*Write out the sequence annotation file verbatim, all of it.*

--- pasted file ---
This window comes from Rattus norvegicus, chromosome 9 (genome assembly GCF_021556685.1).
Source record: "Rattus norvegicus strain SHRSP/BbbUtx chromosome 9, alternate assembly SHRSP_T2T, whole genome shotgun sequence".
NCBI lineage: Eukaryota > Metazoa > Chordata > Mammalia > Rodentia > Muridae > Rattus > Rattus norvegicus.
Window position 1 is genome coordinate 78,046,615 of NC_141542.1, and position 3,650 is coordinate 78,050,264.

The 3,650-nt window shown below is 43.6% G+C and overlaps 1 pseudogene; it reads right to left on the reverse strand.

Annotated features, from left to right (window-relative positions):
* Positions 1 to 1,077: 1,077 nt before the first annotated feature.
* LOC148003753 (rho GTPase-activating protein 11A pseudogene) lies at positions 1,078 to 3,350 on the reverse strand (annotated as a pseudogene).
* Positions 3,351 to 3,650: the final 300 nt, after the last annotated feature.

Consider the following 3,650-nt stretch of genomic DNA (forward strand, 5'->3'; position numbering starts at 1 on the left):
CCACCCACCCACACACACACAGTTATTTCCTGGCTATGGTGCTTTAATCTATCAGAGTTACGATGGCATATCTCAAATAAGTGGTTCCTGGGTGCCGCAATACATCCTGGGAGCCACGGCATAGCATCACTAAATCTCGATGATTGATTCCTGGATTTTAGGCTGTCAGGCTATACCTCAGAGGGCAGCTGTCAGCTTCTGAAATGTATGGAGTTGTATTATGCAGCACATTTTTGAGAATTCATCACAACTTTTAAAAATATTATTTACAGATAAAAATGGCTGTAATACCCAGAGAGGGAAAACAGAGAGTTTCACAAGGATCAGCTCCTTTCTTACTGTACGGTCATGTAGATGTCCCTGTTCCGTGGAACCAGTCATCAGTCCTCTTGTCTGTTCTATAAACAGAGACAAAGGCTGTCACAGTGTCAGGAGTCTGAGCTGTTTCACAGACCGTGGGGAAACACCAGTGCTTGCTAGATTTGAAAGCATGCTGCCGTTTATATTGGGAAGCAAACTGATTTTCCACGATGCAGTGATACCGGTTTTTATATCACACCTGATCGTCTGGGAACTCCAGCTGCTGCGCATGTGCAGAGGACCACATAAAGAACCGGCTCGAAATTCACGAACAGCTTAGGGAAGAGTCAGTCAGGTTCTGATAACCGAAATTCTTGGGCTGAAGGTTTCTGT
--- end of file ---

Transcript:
This window comes from Rattus norvegicus, chromosome 9 (genome assembly GCF_021556685.1).
Source record: "Rattus norvegicus strain SHRSP/BbbUtx chromosome 9, alternate assembly SHRSP_T2T, whole genome shotgun sequence".
NCBI lineage: Eukaryota > Metazoa > Chordata > Mammalia > Rodentia > Muridae > Rattus > Rattus norvegicus.
Window position 1 is genome coordinate 78,046,615 of NC_141542.1, and position 3,650 is coordinate 78,050,264.

The 3,650-nt window shown below is 43.6% G+C and overlaps 1 pseudogene; it reads right to left on the reverse strand.

Annotated features, from left to right (window-relative positions):
* Positions 1 to 1,077: 1,077 nt before the first annotated feature.
* LOC148003753 (rho GTPase-activating protein 11A pseudogene) lies at positions 1,078 to 3,350 on the reverse strand (annotated as a pseudogene).
* Positions 3,351 to 3,650: the final 300 nt, after the last annotated feature.

Consider the following 3,650-nt stretch of genomic DNA (forward strand, 5'->3'; position numbering starts at 1 on the left):
CCACCCACCCACACACACACAGTTATTTCCTGGCTATGGTGCTTTAATCTATCAGAGTTACGATGGCATATCTCAAATAAGTGGTTCCTGGGTGCCGCAATACATCCTGGGAGCCACGGCATAGCATCACTAAATCTCGATGATTGATTCCTGGATTTTAGGCTGTCAGGCTATACCTCAGAGGGCAGCTGTCAGCTTCTGAAATGTATGGAGTTGTATTATGCAGCACATTTTTGAGAATTCATCACAACTTTTAAAAATATTATTTACAGATAAAAATGGCTGTAATACCCAGAGAGGGAAAACAGAGAGTTTCACAAGGATCAGCTCCTTTCTTACTGTACGGTCATGTAGATGTCCCTGTTCCGTGGAACCAGTCATCAGTCCTCTTGTCTGTTCTATAAACAGAGACAAAGGCTGTCACAGTGTCAGGAGTCTGAGCTGTTTCACAGACCGTGGGGAAACACCAGTGCTTGCTAGATTTGAAAGCATGCTGCCGTTTATATTGGGAAGCAAACTGATTTTCCACGATGCAGTGATACCGGTTTTTATATCACACCTGATCGTCTGGGAACTCCAGCTGCTGCGCATGTGCAGAGGACCACATAAAGAACCGGCTCGAAATTCACGAACAGCTTAGGGAAGAGTCAGTCAGGTTCTGATAACCGAAATTCTTGGGCTGAAGGTTTCTGT